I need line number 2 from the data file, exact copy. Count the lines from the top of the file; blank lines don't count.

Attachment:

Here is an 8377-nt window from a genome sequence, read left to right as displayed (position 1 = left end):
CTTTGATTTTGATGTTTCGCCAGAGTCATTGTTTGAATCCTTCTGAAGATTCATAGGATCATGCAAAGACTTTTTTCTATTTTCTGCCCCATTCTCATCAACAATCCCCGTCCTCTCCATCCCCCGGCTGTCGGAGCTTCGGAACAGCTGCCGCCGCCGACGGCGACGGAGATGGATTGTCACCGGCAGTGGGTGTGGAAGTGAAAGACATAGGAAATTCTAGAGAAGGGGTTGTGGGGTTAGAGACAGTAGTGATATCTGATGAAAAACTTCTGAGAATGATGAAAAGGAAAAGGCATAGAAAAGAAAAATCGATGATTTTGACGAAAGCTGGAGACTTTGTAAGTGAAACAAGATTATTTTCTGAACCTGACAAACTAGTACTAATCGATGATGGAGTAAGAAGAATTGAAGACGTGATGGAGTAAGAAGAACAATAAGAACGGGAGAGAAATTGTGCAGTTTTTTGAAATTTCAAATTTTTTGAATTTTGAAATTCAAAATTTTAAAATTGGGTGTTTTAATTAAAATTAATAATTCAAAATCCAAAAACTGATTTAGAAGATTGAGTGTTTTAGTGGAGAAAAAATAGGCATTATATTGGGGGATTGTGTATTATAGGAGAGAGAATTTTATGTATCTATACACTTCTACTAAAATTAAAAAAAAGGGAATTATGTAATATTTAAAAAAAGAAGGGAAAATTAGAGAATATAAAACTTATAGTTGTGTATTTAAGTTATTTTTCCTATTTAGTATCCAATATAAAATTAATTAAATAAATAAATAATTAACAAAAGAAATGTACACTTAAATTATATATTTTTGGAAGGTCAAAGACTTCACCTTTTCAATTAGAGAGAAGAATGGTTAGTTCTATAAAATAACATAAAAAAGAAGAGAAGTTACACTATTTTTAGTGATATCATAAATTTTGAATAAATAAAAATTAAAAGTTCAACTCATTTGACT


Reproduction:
CTTTGATTTTGATGTTTCGCCAGAGTCATTGTTTGAATCCTTCTGAAGATTCATAGGATCATGCAAAGACTTTTTTCTATTTTCTGCCCCATTCTCATCAACAATCCCCGTCCTCTCCATCCCCCGGCTGTCGGAGCTTCGGAACAGCTGCCGCCGCCGACGGCGACGGAGATGGATTGTCACCGGCAGTGGGTGTGGAAGTGAAAGACATAGGAAATTCTAGAGAAGGGGTTGTGGGGTTAGAGACAGTAGTGATATCTGATGAAAAACTTCTGAGAATGATGAAAAGGAAAAGGCATAGAAAAGAAAAATCGATGATTTTGACGAAAGCTGGAGACTTTGTAAGTGAAACAAGATTATTTTCTGAACCTGACAAACTAGTACTAATCGATGATGGAGTAAGAAGAATTGAAGACGTGATGGAGTAAGAAGAACAATAAGAACGGGAGAGAAATTGTGCAGTTTTTTGAAATTTCAAATTTTTTGAATTTTGAAATTCAAAATTTTAAAATTGGGTGTTTTAATTAAAATTAATAATTCAAAATCCAAAAACTGATTTAGAAGATTGAGTGTTTTAGTGGAGAAAAAATAGGCATTATATTGGGGGATTGTGTATTATAGGAGAGAGAATTTTATGTATCTATACACTTCTACTAAAATTAAAAAAAAGGGAATTATGTAATATTTAAAAAAAGAAGGGAAAATTAGAGAATATAAAACTTATAGTTGTGTATTTAAGTTATTTTTCCTATTTAGTATCCAATATAAAATTAATTAAATAAATAAATAATTAACAAAAGAAATGTACACTTAAATTATATATTTTTGGAAGGTCAAAGACTTCACCTTTTCAATTAGAGAGAAGAATGGTTAGTTCTATAAAATAACATAAAAAAGAAGAGAAGTTACACTATTTTTAGTGATATCATAAATTTTGAATAAATAAAAATTAAAAGTTCAACTCATTTGACT